Here is our weekly collection plate, offering some of the good things that Episcopalians and their congregations have done that made the news this past week. And other news fit to print.
One of the county's largest rainwater-collection systems was put in place Monday at the new site of the St. John the Baptist Episcopal Church... a 30,000-gallon tank was lowered into the ground at the yet-to-be-opened church campus on Canterbury Drive off McGregor Drive. Church members expect rainwater captured on the roof of their new facility will flow to the tank for storage and save 150,000 gallons of water each year. That's about the annual water use of two households, according to the water district.__________
The Rev. Claudia Giacoma, an Episcopal priest, participated in the "Blessing of the Hands" at St. Mark's Hospital, Salt Lake City, Utah.
It's one of Utah's most ecumenical gatherings," said Wes Wilde, one of the hospital chaplains. "The idea is to take the goodness from this to the patients inside the hospital and share with them the blessings they receive as they do their daily work." Susan Fischer, the staff chaplain who organized the blessings eight years ago for employees, said they have come to depend on the "ritual of healing" it provides for themselves and their patients. Religious leaders included Muslim, Buddhist, Catholic, Episcopal, Latter-day Saint, Methodist, Lutheran, Native American and nondenominational clergy and chaplains.photo by Laura Seitz, Deseret News _____________________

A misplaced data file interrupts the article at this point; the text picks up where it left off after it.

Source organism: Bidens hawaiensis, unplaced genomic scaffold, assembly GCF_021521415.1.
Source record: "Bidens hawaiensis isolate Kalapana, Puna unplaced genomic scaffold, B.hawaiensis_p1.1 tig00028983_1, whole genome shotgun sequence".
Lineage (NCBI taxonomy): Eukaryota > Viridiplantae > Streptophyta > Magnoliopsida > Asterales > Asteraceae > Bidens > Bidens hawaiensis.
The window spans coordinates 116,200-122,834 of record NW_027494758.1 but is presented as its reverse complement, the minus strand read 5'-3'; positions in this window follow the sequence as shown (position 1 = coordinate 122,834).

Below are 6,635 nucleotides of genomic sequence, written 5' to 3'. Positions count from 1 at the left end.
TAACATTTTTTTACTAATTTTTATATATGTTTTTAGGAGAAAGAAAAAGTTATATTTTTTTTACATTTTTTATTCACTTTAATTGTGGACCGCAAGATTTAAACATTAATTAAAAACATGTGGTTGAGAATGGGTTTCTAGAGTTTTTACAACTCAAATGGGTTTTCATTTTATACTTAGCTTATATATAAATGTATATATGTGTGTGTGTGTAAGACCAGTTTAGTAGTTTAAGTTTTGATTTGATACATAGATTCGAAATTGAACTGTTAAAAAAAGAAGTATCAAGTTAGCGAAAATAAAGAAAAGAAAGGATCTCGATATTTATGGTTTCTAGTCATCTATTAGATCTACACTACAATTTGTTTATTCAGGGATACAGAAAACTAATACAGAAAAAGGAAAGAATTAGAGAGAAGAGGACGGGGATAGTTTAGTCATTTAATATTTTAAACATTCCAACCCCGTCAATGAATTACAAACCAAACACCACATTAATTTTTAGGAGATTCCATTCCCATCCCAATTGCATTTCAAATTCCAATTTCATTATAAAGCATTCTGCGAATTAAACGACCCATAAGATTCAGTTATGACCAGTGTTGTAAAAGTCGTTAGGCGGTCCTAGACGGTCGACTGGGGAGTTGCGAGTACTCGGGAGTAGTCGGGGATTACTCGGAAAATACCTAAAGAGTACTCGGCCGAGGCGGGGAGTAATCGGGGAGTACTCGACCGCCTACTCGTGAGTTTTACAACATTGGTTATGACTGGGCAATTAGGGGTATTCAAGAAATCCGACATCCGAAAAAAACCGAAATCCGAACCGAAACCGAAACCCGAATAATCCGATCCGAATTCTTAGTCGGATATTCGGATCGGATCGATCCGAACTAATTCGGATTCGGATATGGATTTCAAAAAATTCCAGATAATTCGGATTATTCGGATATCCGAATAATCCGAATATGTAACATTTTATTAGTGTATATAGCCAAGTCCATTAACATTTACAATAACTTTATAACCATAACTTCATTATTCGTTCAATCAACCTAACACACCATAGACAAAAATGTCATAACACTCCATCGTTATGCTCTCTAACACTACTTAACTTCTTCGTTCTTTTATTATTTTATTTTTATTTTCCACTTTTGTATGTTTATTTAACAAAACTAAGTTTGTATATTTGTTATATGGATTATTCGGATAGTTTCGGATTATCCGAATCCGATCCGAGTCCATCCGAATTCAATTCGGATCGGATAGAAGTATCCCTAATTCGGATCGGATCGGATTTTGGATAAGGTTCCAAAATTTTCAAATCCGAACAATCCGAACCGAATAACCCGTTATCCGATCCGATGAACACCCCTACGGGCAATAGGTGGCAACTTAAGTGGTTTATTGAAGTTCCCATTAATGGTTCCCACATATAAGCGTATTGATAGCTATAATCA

The Chicago Daily Herald's "Cook of the Week" is Father Scott Barron, Rector of St. John's Episcopal Church, Mount Prospect, IL who shows off his recipe for macaroni and cheese.
The Arlington Heights resident calls himself an "everyday cook," but he loves to experiment with dishes from different cultures and challenges himself to prepare a meal with whatever he finds in the refrigerator or pantry.
"This is my one creative outlet," he said. "I like the idea of a whole lot of different ingredients coming together in one thing."
He explores ethnic markets, from Japanese and Mexican to Indian and Italian.
"I will browse grocery stores like other people browse clothing stores," he said.
Ann Arbor has a new five-acre natural area - with trails, benches, and wildlife-friendly plantings - that was just certified by the National Wildlife Federation.
Volunteers working with Northside Associated Ministries, which include St. Aidan's Episcopal Church and Northside Presbyterian, created the space in recent months at 1679 Broadway.
"It's a beautiful area," said Jim Pierson, chair of the building and grounds committee for the churches.
The site was opened to the public after a grand-opening ceremony the weekend of May 2 that was attended by Mayor John Hieftje and other local officials.